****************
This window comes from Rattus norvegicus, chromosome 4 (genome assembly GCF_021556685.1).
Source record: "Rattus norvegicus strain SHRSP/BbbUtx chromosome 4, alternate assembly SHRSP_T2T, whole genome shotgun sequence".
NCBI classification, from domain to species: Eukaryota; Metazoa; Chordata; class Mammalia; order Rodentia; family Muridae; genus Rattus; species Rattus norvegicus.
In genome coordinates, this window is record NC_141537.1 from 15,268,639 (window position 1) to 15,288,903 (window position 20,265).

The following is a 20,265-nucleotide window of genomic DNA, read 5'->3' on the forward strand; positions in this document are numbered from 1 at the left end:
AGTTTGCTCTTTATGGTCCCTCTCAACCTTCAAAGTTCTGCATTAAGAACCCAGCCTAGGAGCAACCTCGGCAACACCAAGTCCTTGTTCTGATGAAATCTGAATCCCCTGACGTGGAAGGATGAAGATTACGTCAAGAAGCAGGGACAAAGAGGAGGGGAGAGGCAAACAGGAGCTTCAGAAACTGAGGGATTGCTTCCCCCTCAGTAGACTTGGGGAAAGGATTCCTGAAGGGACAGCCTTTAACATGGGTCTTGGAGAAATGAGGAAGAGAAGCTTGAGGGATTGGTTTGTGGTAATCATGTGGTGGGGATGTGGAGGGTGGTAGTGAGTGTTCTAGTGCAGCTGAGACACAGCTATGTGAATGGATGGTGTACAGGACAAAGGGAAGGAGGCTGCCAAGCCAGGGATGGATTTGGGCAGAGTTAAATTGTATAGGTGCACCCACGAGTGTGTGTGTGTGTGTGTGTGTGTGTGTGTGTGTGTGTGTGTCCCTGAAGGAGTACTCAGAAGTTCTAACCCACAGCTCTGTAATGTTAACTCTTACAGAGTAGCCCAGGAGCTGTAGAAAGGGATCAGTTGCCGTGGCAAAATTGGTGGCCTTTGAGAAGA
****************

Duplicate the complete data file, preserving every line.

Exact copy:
This window comes from Rattus norvegicus, chromosome 4 (genome assembly GCF_021556685.1).
Source record: "Rattus norvegicus strain SHRSP/BbbUtx chromosome 4, alternate assembly SHRSP_T2T, whole genome shotgun sequence".
NCBI classification, from domain to species: Eukaryota; Metazoa; Chordata; class Mammalia; order Rodentia; family Muridae; genus Rattus; species Rattus norvegicus.
In genome coordinates, this window is record NC_141537.1 from 15,268,639 (window position 1) to 15,288,903 (window position 20,265).

The following is a 20,265-nucleotide window of genomic DNA, read 5'->3' on the forward strand; positions in this document are numbered from 1 at the left end:
AGTTTGCTCTTTATGGTCCCTCTCAACCTTCAAAGTTCTGCATTAAGAACCCAGCCTAGGAGCAACCTCGGCAACACCAAGTCCTTGTTCTGATGAAATCTGAATCCCCTGACGTGGAAGGATGAAGATTACGTCAAGAAGCAGGGACAAAGAGGAGGGGAGAGGCAAACAGGAGCTTCAGAAACTGAGGGATTGCTTCCCCCTCAGTAGACTTGGGGAAAGGATTCCTGAAGGGACAGCCTTTAACATGGGTCTTGGAGAAATGAGGAAGAGAAGCTTGAGGGATTGGTTTGTGGTAATCATGTGGTGGGGATGTGGAGGGTGGTAGTGAGTGTTCTAGTGCAGCTGAGACACAGCTATGTGAATGGATGGTGTACAGGACAAAGGGAAGGAGGCTGCCAAGCCAGGGATGGATTTGGGCAGAGTTAAATTGTATAGGTGCACCCACGAGTGTGTGTGTGTGTGTGTGTGTGTGTGTGTGTGTGTGTGTGTCCCTGAAGGAGTACTCAGAAGTTCTAACCCACAGCTCTGTAATGTTAACTCTTACAGAGTAGCCCAGGAGCTGTAGAAAGGGATCAGTTGCCGTGGCAAAATTGGTGGCCTTTGAGAAGA